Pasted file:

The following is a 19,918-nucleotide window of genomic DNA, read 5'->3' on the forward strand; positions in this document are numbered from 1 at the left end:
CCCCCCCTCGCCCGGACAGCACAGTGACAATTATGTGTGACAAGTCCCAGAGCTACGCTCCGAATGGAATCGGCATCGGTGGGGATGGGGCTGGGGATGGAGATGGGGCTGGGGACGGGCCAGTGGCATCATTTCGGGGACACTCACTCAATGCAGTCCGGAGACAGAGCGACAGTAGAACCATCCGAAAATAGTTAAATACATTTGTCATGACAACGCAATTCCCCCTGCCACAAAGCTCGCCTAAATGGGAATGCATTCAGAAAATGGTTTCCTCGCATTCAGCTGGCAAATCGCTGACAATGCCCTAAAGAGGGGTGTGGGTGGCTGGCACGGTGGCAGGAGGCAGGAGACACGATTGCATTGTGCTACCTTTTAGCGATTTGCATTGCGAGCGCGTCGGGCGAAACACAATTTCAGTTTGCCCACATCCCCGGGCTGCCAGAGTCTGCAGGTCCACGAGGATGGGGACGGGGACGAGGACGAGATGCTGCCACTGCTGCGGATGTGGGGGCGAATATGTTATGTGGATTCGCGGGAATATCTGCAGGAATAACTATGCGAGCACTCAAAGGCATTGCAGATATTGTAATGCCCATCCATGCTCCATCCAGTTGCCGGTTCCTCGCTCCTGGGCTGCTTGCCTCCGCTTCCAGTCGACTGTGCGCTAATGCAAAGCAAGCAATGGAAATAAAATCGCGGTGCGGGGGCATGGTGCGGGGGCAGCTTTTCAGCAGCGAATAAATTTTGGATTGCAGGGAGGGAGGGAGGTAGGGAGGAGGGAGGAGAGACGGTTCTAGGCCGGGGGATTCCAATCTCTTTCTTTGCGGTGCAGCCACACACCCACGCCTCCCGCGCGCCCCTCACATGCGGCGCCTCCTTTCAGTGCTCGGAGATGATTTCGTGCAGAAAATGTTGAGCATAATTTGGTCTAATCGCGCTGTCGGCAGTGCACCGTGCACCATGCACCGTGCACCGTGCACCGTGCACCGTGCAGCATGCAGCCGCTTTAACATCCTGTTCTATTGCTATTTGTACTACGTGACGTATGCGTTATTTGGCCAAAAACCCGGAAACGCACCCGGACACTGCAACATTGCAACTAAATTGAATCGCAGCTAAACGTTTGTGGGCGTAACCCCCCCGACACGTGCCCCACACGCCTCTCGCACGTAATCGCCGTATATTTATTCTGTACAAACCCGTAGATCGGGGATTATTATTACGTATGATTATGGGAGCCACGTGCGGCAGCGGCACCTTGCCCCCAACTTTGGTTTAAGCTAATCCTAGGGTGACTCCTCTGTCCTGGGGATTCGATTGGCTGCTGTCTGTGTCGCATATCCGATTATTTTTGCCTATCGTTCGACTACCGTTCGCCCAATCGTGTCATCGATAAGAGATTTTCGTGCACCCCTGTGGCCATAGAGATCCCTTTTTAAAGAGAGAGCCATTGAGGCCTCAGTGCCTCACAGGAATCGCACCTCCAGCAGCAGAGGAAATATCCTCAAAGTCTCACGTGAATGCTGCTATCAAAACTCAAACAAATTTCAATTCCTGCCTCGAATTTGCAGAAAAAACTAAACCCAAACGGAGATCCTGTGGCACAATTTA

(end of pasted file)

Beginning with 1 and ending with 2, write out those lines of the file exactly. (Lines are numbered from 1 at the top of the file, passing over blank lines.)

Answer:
The following is a 19,918-nucleotide window of genomic DNA, read 5'->3' on the forward strand; positions in this document are numbered from 1 at the left end:
CCCCCCCTCGCCCGGACAGCACAGTGACAATTATGTGTGACAAGTCCCAGAGCTACGCTCCGAATGGAATCGGCATCGGTGGGGATGGGGCTGGGGATGGAGATGGGGCTGGGGACGGGCCAGTGGCATCATTTCGGGGACACTCACTCAATGCAGTCCGGAGACAGAGCGACAGTAGAACCATCCGAAAATAGTTAAATACATTTGTCATGACAACGCAATTCCCCCTGCCACAAAGCTCGCCTAAATGGGAATGCATTCAGAAAATGGTTTCCTCGCATTCAGCTGGCAAATCGCTGACAATGCCCTAAAGAGGGGTGTGGGTGGCTGGCACGGTGGCAGGAGGCAGGAGACACGATTGCATTGTGCTACCTTTTAGCGATTTGCATTGCGAGCGCGTCGGGCGAAACACAATTTCAGTTTGCCCACATCCCCGGGCTGCCAGAGTCTGCAGGTCCACGAGGATGGGGACGGGGACGAGGACGAGATGCTGCCACTGCTGCGGATGTGGGGGCGAATATGTTATGTGGATTCGCGGGAATATCTGCAGGAATAACTATGCGAGCACTCAAAGGCATTGCAGATATTGTAATGCCCATCCATGCTCCATCCAGTTGCCGGTTCCTCGCTCCTGGGCTGCTTGCCTCCGCTTCCAGTCGACTGTGCGCTAATGCAAAGCAAGCAATGGAAATAAAATCGCGGTGCGGGGGCATGGTGCGGGGGCAGCTTTTCAGCAGCGAATAAATTTTGGATTGCAGGGAGGGAGGGAGGTAGGGAGGAGGGAGGAGAGACGGTTCTAGGCCGGGGGATTCCAATCTCTTTCTTTGCGGTGCAGCCACACACCCACGCCTCCCGCGCGCCCCTCACATGCGGCGCCTCCTTTCAGTGCTCGGAGATGATTTCGTGCAGAAAATGTTGAGCATAATTTGGTCTAATCGCGCTGTCGGCAGTGCACCGTGCACCATGCACCGTGCACCGTGCACCGTGCACCGTGCAGCATGCAGCCGCTTTAACATCCTGTTCTATTGCTATTTGTACTACGTGACGTATGCGTTATTTGGCCAAAAACCCGGAAACGCACCCGGACACTGCAACATTGCAACTAAATTGAATCGCAGCTAAACGTTTGTGGGCGTAACCCCCCCGACACGTGCCCCACACGCCTCTCGCACGTAATCGCCGTATATTTATTCTGTACAAACCCGTAGATCGGGGATTATTATTACGTATGATTATGGGAGCCACGTGCGGCAGCGGCACCTTGCCCCCAACTTTGGTTTAAGCTAATCCTAGGGTGACTCCTCTGTCCTGGGGATTCGATTGGCTGCTGTCTGTGTCGCATATCCGATTATTTTTGCCTATCGTTCGACTACCGTTCGCCCAATCGTGTCATCGATAAGAGATTTTCGTGCACCCCTGTGGCCATAGAGATCCCTTTTTAAAGAGAGAGCCATTGAGGCCTCAGTGCCTCACAGGAATCGCACCTCCAGCAGCAGAGGAAATATCCTCAAAGTCTCACGTGAATGCTGCTATCAAAACTCAAACAAATTTCAATTCCTGCCTCGAATTTGCAGAAAAAACTAAACCCAAACGGAGATCCTGTGGCACAATTTA